July 30, 2010

Lufthansa tests tastes at 35,000 feet

Airlines meals aim to offer tasty treats to their passengers, but have long struggled with the effects that low humidity and high altitude have on the taste buds. Lufthansa is facing the challenge head-on in one of the largest low-pressure chambers in the world, the tubular laboratory at Germany’s Fraunhofer Institute for Building Physics.

Image courtesy of saechang on Flickr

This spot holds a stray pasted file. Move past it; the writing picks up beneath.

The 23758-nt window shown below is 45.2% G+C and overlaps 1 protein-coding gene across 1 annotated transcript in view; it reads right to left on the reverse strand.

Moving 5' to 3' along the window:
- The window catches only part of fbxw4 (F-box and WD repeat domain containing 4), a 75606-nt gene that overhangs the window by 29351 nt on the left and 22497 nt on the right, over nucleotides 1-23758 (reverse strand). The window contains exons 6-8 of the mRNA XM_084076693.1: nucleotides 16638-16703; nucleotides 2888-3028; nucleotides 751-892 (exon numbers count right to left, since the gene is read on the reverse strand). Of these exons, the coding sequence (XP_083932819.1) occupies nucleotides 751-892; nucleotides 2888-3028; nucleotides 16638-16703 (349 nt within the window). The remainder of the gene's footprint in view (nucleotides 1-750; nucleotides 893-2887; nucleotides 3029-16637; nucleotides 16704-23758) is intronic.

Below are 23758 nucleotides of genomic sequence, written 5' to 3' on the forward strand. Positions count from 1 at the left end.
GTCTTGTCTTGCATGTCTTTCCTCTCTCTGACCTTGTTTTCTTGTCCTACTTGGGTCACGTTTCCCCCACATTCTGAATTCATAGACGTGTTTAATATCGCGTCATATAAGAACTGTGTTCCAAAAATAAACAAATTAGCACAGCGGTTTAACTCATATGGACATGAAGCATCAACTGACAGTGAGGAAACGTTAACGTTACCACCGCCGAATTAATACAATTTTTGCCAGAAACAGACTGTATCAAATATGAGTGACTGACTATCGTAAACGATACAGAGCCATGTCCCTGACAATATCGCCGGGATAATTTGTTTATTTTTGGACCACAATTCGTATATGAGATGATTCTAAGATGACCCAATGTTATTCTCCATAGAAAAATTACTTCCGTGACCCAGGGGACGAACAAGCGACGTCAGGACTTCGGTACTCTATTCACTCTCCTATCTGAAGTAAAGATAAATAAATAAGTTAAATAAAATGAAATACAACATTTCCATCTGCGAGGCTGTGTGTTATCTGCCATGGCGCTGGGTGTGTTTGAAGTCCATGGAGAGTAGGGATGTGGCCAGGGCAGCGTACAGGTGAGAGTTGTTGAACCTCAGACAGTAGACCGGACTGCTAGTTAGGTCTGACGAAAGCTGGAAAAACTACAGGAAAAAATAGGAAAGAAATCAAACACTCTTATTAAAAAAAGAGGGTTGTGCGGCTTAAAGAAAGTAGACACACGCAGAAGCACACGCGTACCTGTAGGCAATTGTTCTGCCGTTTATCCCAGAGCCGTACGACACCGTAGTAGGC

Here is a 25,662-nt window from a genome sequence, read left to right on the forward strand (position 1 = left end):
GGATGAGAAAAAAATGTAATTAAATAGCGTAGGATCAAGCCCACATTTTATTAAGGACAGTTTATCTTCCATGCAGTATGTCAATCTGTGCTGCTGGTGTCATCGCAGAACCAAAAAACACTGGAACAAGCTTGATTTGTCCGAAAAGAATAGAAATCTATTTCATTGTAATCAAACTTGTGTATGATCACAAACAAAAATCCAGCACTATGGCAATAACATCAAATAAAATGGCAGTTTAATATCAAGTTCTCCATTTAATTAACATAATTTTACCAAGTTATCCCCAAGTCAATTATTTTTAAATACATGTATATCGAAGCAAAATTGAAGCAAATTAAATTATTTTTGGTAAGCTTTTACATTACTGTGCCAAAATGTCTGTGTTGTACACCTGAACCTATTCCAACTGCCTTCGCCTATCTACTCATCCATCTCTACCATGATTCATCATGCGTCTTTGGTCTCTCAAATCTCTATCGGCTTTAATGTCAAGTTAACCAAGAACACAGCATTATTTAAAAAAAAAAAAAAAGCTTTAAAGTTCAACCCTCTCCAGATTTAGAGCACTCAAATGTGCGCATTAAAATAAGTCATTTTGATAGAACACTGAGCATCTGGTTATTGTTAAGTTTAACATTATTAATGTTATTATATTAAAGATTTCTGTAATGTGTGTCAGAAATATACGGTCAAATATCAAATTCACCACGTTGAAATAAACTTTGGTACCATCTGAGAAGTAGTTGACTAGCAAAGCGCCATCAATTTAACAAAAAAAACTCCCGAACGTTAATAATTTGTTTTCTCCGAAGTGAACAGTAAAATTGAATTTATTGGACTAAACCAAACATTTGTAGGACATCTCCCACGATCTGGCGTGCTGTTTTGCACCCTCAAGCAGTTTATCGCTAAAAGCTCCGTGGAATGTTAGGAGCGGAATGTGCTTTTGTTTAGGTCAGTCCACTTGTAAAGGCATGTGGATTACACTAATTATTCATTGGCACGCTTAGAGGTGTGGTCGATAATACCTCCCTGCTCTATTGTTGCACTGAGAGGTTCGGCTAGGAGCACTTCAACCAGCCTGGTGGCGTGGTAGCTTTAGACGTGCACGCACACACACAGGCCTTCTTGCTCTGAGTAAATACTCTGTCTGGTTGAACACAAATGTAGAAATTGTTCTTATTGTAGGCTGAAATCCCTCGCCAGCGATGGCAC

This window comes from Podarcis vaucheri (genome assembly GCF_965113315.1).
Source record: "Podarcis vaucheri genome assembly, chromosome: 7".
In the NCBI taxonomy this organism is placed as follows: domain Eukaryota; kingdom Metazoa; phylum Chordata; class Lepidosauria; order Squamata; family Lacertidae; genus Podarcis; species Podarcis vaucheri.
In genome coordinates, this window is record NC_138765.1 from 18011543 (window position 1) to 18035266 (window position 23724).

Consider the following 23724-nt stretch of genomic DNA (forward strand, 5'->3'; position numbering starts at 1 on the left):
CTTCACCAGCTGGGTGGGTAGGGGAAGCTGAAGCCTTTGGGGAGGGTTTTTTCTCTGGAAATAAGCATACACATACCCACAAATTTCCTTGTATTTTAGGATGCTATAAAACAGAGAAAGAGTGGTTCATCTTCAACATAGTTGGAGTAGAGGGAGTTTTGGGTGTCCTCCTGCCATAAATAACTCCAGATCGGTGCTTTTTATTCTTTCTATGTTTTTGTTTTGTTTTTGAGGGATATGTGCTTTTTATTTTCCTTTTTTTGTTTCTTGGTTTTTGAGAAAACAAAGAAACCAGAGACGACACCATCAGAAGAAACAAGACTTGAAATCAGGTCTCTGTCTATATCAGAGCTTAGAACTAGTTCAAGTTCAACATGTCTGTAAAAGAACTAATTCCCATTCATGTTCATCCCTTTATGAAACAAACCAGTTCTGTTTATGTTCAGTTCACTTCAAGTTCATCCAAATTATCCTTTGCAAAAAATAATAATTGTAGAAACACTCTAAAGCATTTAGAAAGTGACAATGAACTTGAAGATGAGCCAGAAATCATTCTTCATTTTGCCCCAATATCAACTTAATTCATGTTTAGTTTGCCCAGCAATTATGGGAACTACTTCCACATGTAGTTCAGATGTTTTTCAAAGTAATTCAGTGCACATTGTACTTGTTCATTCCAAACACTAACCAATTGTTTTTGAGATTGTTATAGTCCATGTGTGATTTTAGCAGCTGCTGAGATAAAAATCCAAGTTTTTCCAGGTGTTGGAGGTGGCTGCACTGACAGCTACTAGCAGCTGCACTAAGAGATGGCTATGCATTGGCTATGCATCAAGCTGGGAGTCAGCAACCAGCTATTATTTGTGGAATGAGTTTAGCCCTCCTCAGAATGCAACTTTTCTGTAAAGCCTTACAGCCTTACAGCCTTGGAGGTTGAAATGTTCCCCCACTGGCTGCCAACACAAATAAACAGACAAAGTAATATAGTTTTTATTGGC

They have created a simulation aircraft in this cow pasture, equipped with fake cabin pressure, turbulence, and just about every other condition to make you feel like you’re actually at 35,000 feet (including air filters to weed out the potentially-noxious scents of their four-legged neighbors). In this environment, they are able to test how different flavors taste in the air. Their findings show that salts and sugars get dulled at 35,000, while spices tend to hold their flavor. They also discovered that wines with higher alcohol content test better and have lesser affect than if consumed on the ground; the dryness of the air in the cabin makes normal full-bodied wine taste bland.

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